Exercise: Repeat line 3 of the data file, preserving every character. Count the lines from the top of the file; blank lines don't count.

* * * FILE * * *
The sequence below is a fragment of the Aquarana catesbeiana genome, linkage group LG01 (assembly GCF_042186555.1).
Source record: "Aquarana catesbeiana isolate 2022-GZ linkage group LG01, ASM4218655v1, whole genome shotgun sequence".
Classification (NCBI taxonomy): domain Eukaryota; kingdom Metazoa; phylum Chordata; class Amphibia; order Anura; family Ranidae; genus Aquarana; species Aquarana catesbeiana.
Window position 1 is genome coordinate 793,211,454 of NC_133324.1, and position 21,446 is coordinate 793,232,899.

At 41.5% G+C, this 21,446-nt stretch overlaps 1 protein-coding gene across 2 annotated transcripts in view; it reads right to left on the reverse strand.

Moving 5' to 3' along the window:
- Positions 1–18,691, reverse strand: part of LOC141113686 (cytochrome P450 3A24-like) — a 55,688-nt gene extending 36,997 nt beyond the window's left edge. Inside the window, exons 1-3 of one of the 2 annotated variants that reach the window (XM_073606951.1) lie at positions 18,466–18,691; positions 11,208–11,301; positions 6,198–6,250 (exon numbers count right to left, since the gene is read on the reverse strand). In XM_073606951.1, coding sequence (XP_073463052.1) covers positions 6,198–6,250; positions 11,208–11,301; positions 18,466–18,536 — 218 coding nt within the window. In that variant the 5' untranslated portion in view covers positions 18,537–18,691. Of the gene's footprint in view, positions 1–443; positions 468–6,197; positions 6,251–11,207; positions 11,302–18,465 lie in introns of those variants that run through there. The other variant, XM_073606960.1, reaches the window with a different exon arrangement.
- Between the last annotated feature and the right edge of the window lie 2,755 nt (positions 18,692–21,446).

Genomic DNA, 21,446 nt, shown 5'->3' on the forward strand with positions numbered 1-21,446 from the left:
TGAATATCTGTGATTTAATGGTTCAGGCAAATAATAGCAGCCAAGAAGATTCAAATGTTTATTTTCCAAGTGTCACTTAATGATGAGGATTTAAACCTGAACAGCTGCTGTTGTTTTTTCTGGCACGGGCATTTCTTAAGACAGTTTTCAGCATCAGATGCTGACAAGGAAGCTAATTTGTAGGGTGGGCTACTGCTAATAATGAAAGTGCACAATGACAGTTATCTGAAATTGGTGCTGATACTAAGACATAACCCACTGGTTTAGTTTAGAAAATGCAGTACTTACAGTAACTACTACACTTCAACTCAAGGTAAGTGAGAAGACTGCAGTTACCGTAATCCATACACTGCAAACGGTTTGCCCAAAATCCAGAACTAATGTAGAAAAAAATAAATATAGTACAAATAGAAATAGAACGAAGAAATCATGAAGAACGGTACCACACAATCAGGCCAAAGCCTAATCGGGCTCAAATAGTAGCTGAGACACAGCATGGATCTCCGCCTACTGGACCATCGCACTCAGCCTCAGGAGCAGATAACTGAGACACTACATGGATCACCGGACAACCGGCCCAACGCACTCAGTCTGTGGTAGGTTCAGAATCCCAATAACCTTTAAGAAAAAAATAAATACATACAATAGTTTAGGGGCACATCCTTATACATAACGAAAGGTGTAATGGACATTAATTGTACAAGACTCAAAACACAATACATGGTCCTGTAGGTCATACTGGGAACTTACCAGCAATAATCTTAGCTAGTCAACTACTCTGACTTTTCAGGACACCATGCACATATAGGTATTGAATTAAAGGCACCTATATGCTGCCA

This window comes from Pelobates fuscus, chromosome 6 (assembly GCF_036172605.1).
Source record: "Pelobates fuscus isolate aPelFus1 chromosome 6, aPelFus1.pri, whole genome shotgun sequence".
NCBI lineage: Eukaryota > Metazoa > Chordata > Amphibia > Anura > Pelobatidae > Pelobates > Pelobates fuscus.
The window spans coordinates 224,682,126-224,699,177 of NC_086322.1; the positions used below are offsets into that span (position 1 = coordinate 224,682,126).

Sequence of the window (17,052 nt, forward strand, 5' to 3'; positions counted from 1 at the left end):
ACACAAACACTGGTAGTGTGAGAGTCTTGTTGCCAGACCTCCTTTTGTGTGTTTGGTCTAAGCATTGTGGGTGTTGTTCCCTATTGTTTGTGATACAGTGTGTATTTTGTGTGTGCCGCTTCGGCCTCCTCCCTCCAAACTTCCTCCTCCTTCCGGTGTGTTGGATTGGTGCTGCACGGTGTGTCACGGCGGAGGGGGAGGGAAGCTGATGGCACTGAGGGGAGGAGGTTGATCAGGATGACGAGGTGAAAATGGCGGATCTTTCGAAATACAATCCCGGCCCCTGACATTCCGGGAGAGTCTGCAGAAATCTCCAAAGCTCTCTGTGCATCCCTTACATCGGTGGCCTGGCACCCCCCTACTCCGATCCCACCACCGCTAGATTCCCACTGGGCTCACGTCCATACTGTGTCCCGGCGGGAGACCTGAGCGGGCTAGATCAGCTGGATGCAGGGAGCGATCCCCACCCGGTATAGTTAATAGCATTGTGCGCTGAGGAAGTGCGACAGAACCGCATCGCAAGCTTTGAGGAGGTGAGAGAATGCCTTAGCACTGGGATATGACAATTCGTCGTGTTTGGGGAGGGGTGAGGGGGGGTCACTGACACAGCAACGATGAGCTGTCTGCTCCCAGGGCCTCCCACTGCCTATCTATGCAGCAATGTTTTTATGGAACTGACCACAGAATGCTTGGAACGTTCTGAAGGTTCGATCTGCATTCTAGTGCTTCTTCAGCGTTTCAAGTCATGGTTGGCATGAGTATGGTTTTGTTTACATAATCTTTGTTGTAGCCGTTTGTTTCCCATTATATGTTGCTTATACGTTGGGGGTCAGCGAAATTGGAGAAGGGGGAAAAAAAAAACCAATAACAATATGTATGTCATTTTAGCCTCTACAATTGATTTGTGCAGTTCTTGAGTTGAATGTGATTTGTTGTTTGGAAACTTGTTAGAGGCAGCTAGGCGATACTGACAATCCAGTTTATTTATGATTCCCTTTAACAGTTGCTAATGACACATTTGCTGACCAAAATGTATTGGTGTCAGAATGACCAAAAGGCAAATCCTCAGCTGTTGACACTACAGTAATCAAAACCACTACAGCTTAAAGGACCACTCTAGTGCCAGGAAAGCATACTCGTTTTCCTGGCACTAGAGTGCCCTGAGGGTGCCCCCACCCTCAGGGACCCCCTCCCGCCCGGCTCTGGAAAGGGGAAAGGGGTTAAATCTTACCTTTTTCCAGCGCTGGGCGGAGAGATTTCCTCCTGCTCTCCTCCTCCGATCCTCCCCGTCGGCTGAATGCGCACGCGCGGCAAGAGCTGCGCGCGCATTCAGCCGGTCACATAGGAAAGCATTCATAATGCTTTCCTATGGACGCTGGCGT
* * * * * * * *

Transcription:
Classification (NCBI taxonomy): domain Eukaryota; kingdom Metazoa; phylum Chordata; class Amphibia; order Anura; family Ranidae; genus Aquarana; species Aquarana catesbeiana.